Just before I begin
A few weeks ago I was a spectator at my graduation. It was one of those days which you think would never happen and which I had conveniently forgotten all about because our universities have taken to extreme the British tradition of holding graduation long after you’ve written your final exams. So you get on with life and one day, you are reminded that hey, it’s time to go and graduate. To me, it was an inconvenience, an intrusion. I wish they’d just mail me that valuable paper. But knowing how remarkably unlikely this scheme would be, I thought the better of it and went for my graduation.
After 4 strange years at the University of Ghana, I promised myself never to willingly venture into getting a Ghanaian Education again. But as you can see, life happens. So for the next several weeks, I’d be posting different facets of my experience at the University of Education, Winneba, otherwise known as the trials of a UEW student, otherwise called the University of Errors and Wrongs. Seriously, I’m not making that up. If you can relate to my sufferings (personal and otherwise), do let me know and through this, I hope we can have a meaningful conversation about what not to do when it comes to education.
I start off on a fishy note…
Mainly About Food
Food is always a major issue whenever there is geographical change in my life. I have to think about how to get what I can eat. And how to cook it when I get it. You see, I don’t usually have the luxury of walking into eating places and ordering for some savoury dish on the menu. This is because of one, just one but major all the same, food intolerance that I have. No, I didn’t create it. It’s not as a result of some fancy psychological problem in my head or a bad habit. No, this is in my genetic code. I can’t get it out of my system. I can’t tolerate fish or other forms of seafood, neither the smell nor the taste. Oh, I can look at it all right. But I shouldn’t smell it and it should not be in my food. The ideal situation is when it is alive, swimming happily in a bowl or better yet in the wide blue ocean.
Normally, the fact that I can’t eat or stand the smell of fish shouldn’t be a problem, or at least, I like to think so. However, I blame the country in which I was born. It is a fish country. Folks eat so much fish and it is so much a part of the daily diet that my “condition” is extremely difficult for some people to wrap their brains around. It comes as a surprise every single time.
The “opposite” of fish, that is beef, is looked on with suspicion and readily tagged as “unhealthy”.
So imagine me, a poor fish-intolerant soul, trying to survive in a country of fish lovers. To make things worse, the idea or notion of food intolerances and allergies is strange and I’ve gotten many a blank stare when I try to explain the special demands of my order to a waitress.
So I gave up. I gave up trying to explain. And I have practically given up on eating out. Now, I just avoid fishy situations…literally…and everyone’s happier for it. I’ve also found holding my breath to be a good coping mechanism. I’ve gotten quite good at it, actually. But the best way I’ve found to deal with fish is to cook for myself. So when I move, I move with my kitchen. After the bedroom and bathroom, the kitchen is the next important factor for me about the place in which I live.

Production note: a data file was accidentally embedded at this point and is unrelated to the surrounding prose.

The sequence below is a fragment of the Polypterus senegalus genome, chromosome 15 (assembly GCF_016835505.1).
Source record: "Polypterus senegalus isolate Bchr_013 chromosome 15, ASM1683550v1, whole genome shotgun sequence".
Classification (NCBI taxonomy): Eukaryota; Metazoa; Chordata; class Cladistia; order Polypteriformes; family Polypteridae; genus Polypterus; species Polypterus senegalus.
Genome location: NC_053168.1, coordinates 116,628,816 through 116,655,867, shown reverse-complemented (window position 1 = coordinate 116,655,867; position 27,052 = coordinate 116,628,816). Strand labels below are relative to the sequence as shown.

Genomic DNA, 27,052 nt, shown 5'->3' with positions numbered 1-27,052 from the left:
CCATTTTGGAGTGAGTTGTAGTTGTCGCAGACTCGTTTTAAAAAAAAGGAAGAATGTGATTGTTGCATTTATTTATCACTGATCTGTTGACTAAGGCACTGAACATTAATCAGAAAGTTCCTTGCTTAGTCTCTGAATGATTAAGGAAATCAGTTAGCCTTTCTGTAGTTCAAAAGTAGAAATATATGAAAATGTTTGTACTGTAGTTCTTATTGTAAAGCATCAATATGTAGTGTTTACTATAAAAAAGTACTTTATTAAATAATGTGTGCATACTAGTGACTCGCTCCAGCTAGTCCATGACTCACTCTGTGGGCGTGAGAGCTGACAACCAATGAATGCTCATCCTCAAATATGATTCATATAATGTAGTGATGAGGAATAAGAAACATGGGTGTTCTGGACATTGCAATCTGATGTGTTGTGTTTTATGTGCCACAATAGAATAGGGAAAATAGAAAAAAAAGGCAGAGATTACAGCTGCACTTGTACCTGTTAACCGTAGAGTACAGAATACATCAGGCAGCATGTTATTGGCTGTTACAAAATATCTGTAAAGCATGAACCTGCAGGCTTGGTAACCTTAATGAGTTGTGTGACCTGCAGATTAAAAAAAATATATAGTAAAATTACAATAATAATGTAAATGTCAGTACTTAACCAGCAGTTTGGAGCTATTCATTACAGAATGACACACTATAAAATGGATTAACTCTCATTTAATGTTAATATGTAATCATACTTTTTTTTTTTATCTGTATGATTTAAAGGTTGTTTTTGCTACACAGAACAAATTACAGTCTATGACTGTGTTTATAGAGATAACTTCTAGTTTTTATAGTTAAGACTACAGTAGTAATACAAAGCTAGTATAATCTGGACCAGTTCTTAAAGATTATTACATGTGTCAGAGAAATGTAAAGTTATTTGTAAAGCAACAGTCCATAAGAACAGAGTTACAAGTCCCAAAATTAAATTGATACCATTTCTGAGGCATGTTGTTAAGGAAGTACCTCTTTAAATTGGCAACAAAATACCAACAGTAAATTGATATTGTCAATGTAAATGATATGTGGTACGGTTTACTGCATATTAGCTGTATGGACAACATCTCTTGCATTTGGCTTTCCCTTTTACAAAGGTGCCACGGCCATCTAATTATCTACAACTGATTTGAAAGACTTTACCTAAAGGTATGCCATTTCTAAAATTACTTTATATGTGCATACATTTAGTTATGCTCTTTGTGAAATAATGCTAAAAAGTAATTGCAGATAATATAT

At UEW however, I got into some difficult circumstances when it came to food. After almost vowing not to go back to school in my country, I found myself enrolled in the University of Education at Winneba as a post graduate student. It’s for only eight weeks, but a girl’s got to eat during this time.
So I got a place. I can’t say it’s all I wanted it to be but I had to make do. The kitchen was, well, far below my personal standards, but what could I do?
So there I was, ready to start the academic session. The first week was reconnaissance week. That weekend, I went home and made a life-changing decision. I was going to be a vegetarian…for eight weeks. I thought carefully about this decision and announced it to the family. My younger brother laughed at me, long and hard. Obviously no support there. My sister came home later and also laughed when she heard my new resolution. I realized that this was not turning out as I had hoped. My mother was the only one who nodded and gave me helpful suggestions. My brother and sister were convinced that the “meat monster” as I am frightfully called, would not be able to commit to this lofty goal.
I stuck to my guns. But almost a week later, my vegetarian status began to be threatened. But it had nothing to do with my resolve or lack of it. It had to do with demand and supply. I thought I could bulk purchase veggies. I saw them at the market so at least I knew they were available. But the state in which some of them were in was suspicious and definitely discouraging. But I ploughed on, deciding to buy anyway. But the prices were ridiculous! It was as if those measly carrots had suddenly become precious gems. I stared in dismay, realizing that my budget had been completely thrown off. What I had could only buy me a tiny head of cabbage and a cucumber. Sigh.
But you may be wondering why I decided to defect to the vegetarian camp in the first place. I did it simply because there is “no beef” in Winneba. Going vegetarian was a coping mechanism to help me through beef-less times. I reckoned that if I conquered the problem from the mind, then it would make it easier for cope. But there I was back full circle, maybe even worse, with no meat and no vegetables. And this was just the beginning.